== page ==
Facebook will probably never relinquish its grasp over your private data, but there is now a way to see who's feeding them data, even when you're not using Facebook. It's called Off-Facebook Activity.
In response to major privacy concerns, Facebook launched a new setting tool that shows users where else they’re being tracked. It’s a drop of privacy in a sea of privacy violations, but the gesture should still be celebrated. Let’s take a look at how it works and what you can and can’t do with it.
There can be a lot of information to sort through and large data files to download if you should choose to, so we recommend browsing these options on a desktop or laptop.
This page will provide Facebook users with tons of information about where their information is being gathered outside of Facebook. Personally, I was surprised and even shocked when I learned that certain apps and websites I used were regularly sending my data to Facebook.
We suggest exploring the different options and functions that are available. However, there were a few key features that jumped out at me.
It’s not the easiest data to access, but you can see a breakdown of what certain apps and sites are sending to Facebook. To do so:
Downloading the data is half the battle. Once you unzip the folder and dig down to the your_off-facebook_activity folder, you’ll find a folder filled with numbered HTML files. If you can’t search their content for the partner you want, count down the list of partners on Facebook's list until you count to the one you want. The order and numbers of the HTML files you downloaded should coincide with the order of the data partners on Facebook’s list.
The data under each entry will vary, but they all contain an ID number, an event label, and the date on which the data was received. There may be more data represented here than meets the eye. Some event labels were self explanatory, like VIEW_CONTENT, while others were simply named CUSTOM.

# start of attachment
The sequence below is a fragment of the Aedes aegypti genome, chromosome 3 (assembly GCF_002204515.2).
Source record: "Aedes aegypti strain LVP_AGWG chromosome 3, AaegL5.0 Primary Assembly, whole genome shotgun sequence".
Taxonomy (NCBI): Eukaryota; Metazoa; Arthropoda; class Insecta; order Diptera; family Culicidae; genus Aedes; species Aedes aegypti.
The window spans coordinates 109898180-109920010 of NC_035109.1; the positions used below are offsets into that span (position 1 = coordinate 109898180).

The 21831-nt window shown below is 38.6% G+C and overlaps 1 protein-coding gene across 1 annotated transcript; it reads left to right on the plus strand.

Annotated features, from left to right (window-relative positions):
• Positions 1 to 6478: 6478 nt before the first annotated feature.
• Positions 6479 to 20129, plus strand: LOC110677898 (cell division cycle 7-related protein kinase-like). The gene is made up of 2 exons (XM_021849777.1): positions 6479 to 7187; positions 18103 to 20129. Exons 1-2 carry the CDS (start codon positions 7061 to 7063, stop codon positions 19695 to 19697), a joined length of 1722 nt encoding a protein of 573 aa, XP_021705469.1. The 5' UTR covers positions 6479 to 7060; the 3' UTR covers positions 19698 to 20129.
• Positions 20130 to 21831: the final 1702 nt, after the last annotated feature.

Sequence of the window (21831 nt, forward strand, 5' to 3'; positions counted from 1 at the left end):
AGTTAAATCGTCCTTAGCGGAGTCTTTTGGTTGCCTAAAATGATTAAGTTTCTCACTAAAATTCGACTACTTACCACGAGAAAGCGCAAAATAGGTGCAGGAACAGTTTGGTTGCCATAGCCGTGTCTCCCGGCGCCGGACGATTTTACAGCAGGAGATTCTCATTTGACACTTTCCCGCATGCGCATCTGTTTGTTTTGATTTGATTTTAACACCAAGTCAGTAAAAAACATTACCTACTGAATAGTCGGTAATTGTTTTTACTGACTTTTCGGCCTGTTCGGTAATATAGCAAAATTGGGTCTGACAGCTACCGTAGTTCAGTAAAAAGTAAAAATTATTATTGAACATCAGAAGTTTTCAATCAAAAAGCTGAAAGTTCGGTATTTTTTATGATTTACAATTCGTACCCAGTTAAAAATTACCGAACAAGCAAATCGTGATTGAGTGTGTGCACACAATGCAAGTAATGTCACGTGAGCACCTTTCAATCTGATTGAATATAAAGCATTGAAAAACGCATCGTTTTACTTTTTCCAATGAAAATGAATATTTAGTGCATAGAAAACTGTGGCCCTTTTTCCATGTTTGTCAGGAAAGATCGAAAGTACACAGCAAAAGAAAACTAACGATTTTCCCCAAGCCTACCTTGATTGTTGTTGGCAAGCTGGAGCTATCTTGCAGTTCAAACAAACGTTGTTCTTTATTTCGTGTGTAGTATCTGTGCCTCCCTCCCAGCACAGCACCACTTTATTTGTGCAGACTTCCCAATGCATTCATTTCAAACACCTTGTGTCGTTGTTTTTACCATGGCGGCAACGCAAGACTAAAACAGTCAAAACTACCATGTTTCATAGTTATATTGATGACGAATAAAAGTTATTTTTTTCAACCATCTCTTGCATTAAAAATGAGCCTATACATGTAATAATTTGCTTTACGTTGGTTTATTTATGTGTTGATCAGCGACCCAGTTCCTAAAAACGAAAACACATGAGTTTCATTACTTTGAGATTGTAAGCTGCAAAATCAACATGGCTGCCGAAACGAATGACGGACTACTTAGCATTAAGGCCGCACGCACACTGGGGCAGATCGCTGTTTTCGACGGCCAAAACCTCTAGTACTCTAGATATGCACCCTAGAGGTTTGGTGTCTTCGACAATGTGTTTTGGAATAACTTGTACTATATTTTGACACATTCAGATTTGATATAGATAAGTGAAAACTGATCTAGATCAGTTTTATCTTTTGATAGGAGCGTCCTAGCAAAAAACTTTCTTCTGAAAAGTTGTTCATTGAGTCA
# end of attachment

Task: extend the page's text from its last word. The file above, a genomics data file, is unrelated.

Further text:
According to Facebook’s developer guide, “Custom events are actions that fall outside those covered by our standard events, and you can give them a unique name to represent the action taking place.” Which of your actions these events track is anybody’s guess.
Your data is just too valuable for Facebook to leave on the table, so there’s no way they’d let you completely prevent your off-Facebook data from being gathered. The only thing you can do here is prevent your data from being associated with your account. It will still be gathered as anonymized general data. Your existing data won’t be downloaded either – it will simply be decoupled from your account.
There are privacy browser extensions that can completely prevent that data from being collected online, but you’ll have few options short of boycott when it comes to apps.
Given the massive amount of data facebook gathers, this change is minor. However, there are a few great insights this tool provides:
Again, what’s also telling is that Facebook refuses to stop collecting this data. All they’ve agreed to do is anonymize it. That doesn’t mean that this isn’t a valuable new feature. We definitely recommend you take advantage of it.
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